It’s easy to make a confusing website. It’s hard to make a simple website.
The things that we create — websites, user interfaces, business plans, articles — are the product of our minds. How we think impacts how our product looks, feels, and functions.
When making a website, things can get dicey. So many different groups are providing their input, making requests, asking for changes, insisting on features, and making the whole thing pretty darn complicated.
By the time the website gets to the end user, the website a hopeless, confusing mess.
It’s time to change all of that. The KISS rule helps to stamp out confusion and turn your website into a simple, seamless, powerful, well-oiled machine. (Your users are going to love you.)
The Surprising Truth About Simple Websites
First off, let me whet your appetite for simplicity.
You’ve probably heard that smart people love simplicity.
Einstein, who discovered that E=mc2, was a major fan of simplicity. There is nothing simple about mass-energy equivalence or special relativity, but Einstein was able to express it in five characters.
What does Einstein have to do with your website?
It’s simple. You can distil the complexity of your website into something way more simple. Humans love simplicity. Our brains are wired to love simplicity.
Simplicity Makes People Happy
In one study, scientists asked subjects to pick up two types of objects: easy-to-hold objects (simple), and hard-to-hold objects (complicated). The subjects were hooked up to electromyographic equipment to measure facial response to the objects. Scientists found that the easy-to-hold objects made people smile slightly. In other words, simple objects made people happy.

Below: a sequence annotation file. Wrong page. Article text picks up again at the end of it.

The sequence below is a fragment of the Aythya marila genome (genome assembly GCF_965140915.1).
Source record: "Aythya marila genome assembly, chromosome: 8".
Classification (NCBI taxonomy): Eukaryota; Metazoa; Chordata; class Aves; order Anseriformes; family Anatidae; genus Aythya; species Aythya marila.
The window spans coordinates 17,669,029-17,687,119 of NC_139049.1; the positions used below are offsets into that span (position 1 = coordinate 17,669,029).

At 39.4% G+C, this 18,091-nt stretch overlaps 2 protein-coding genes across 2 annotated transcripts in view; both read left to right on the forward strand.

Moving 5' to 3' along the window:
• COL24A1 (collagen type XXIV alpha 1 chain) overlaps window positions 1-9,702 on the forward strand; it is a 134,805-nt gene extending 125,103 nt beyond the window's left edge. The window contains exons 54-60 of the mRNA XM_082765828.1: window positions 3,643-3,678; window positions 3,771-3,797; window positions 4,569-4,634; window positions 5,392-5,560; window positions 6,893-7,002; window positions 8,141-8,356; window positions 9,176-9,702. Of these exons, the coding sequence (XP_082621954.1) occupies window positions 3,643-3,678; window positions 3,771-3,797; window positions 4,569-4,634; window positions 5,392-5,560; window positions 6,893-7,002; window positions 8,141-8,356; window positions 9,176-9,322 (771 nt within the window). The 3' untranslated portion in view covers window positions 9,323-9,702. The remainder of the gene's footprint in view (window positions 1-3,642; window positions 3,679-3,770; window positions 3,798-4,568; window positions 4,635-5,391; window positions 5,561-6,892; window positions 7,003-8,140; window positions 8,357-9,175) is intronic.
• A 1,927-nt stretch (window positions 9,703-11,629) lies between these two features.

Simplicity Makes People Think Better
Another test discovered that simple fonts and print helped people reason more clearly. The more complicated or hard-to-read the font, the harder it was for subjects to process information and impaired reasoning skills. Another way of saying it is that simplicity makes people smarter.
Simplicity Makes People Spend Money
A final study should convince you. Yale researchers in partnership with Stanford and University of Michigan scholars wanted to find out if people were more likely to spend money in response to complicated descriptions or simple ones. As you would assume, the simple options won. If consumers felt that an option was simple or easy, it made them more likely to spend their money.